Members as Witnesses in Court Proceedings
It is quite possible that, at some point in your career, you will be asked to be a witness in some type of court proceeding. Teachers, ESPs, and PSPs are often viewed as impartial and observant evaluators of students’ psychological, emotional, and physical well being. We are also required as part of our professional duties to keep records regarding a child’s progress or behavioural issues.
Subpoena and Pupil Records
If you receive a subpoena to attend a court proceeding, this is a legal document that requires you to appear. Without an order of a judge, you are not permitted to testify to the contents of “pupil records” (the OSR) as these are protected by s. 266 of the Education Act. These records are not admissible in evidence for any purpose in any trial, inquest, inquiry, examination, hearing, or other proceeding without the written permission of the guardian or parent. Members are obligated to preserve the secrecy of these records and breach of that obligation may constitute professional misconduct. Members should not take these documents to court.
If you are contacted by a lawyer or the crown attorney with respect to a criminal proceeding, or by a lawyer representing a parent in a custody dispute, or other court proceeding, you should not speak to the lawyer without first:
Advise the lawyer that you must seek advice before speaking with the lawyer. Remember, you are not permitted to reveal the content of the OSR, and if you do reveal it, you may be in violation of your professional obligations.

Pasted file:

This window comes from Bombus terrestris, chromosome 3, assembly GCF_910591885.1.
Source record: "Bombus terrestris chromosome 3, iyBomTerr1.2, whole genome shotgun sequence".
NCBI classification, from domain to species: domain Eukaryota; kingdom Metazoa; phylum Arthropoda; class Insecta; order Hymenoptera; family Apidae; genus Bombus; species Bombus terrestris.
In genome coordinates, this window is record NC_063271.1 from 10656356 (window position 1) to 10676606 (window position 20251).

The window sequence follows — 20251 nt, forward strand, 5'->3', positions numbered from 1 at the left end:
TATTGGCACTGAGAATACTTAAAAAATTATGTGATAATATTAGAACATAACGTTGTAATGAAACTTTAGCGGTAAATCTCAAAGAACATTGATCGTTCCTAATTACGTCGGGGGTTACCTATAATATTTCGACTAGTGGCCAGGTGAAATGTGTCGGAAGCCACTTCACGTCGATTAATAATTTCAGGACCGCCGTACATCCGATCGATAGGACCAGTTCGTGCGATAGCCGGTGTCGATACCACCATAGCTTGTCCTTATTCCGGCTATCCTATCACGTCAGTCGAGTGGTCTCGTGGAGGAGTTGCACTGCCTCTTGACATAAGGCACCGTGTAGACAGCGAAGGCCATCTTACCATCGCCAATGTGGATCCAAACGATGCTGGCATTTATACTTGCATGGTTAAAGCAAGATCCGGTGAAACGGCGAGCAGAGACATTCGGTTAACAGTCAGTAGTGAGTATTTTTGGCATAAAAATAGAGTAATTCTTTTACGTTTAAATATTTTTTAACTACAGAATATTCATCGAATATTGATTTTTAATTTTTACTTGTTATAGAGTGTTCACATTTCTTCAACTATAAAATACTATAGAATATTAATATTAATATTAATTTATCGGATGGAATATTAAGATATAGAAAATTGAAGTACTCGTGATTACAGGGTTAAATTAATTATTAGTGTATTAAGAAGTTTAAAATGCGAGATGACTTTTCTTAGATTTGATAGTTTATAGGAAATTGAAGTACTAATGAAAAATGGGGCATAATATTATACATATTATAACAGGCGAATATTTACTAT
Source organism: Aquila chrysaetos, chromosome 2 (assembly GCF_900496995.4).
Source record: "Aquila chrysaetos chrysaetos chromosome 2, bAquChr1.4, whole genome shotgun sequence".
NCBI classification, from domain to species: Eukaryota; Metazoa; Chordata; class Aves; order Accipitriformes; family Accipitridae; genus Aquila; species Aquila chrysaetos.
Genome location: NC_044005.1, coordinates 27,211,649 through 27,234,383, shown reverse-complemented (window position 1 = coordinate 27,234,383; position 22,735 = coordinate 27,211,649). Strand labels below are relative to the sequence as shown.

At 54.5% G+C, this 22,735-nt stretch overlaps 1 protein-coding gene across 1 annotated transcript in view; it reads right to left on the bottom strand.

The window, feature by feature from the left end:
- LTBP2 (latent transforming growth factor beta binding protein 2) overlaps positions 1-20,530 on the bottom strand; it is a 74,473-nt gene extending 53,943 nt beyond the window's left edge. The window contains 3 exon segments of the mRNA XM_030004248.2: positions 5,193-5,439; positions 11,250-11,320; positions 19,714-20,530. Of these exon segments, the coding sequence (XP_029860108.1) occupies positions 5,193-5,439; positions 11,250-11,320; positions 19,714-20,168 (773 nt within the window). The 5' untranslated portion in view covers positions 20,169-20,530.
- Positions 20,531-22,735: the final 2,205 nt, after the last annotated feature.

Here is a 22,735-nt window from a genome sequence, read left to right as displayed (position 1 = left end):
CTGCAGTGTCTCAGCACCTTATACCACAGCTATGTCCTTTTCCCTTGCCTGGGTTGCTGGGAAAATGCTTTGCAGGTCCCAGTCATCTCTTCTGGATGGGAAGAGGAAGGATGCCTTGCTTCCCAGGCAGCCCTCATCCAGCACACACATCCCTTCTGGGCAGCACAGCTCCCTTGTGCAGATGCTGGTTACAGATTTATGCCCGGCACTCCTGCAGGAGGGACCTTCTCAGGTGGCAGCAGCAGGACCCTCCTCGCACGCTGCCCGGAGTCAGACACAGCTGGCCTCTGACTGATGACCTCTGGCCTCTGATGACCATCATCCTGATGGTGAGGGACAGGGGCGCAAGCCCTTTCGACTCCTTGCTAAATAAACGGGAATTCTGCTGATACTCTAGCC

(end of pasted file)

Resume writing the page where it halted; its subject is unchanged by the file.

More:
You are not obligated to speak to any lawyer, even if you have been served with a subpoena. Obtain advice first.
Just the Facts
If you have obtained advice, and you are advised to speak to the lawyer, remember that if you are asked about your knowledge of a student’s well being, mood, or emotional state, for example, your answers must be entirely factual.
Sometimes a parent, or a parent’s lawyer, will ask a teacher, ESP, or PSP to write a letter describing their observations of the child as part of a child custody issue. You are not legally obligated to do this. You should advise your principal of the request and consider carefully if you are prepared to become involved by complying with this request. A letter from you could lead to further involvement, including acting as a witness in court. If you receive a subpoena, however, the advice referred to above applies.
If you have questions or concerns, please call Professional Relations staff in Protective Services at 416-962-3836 or 888-838-3836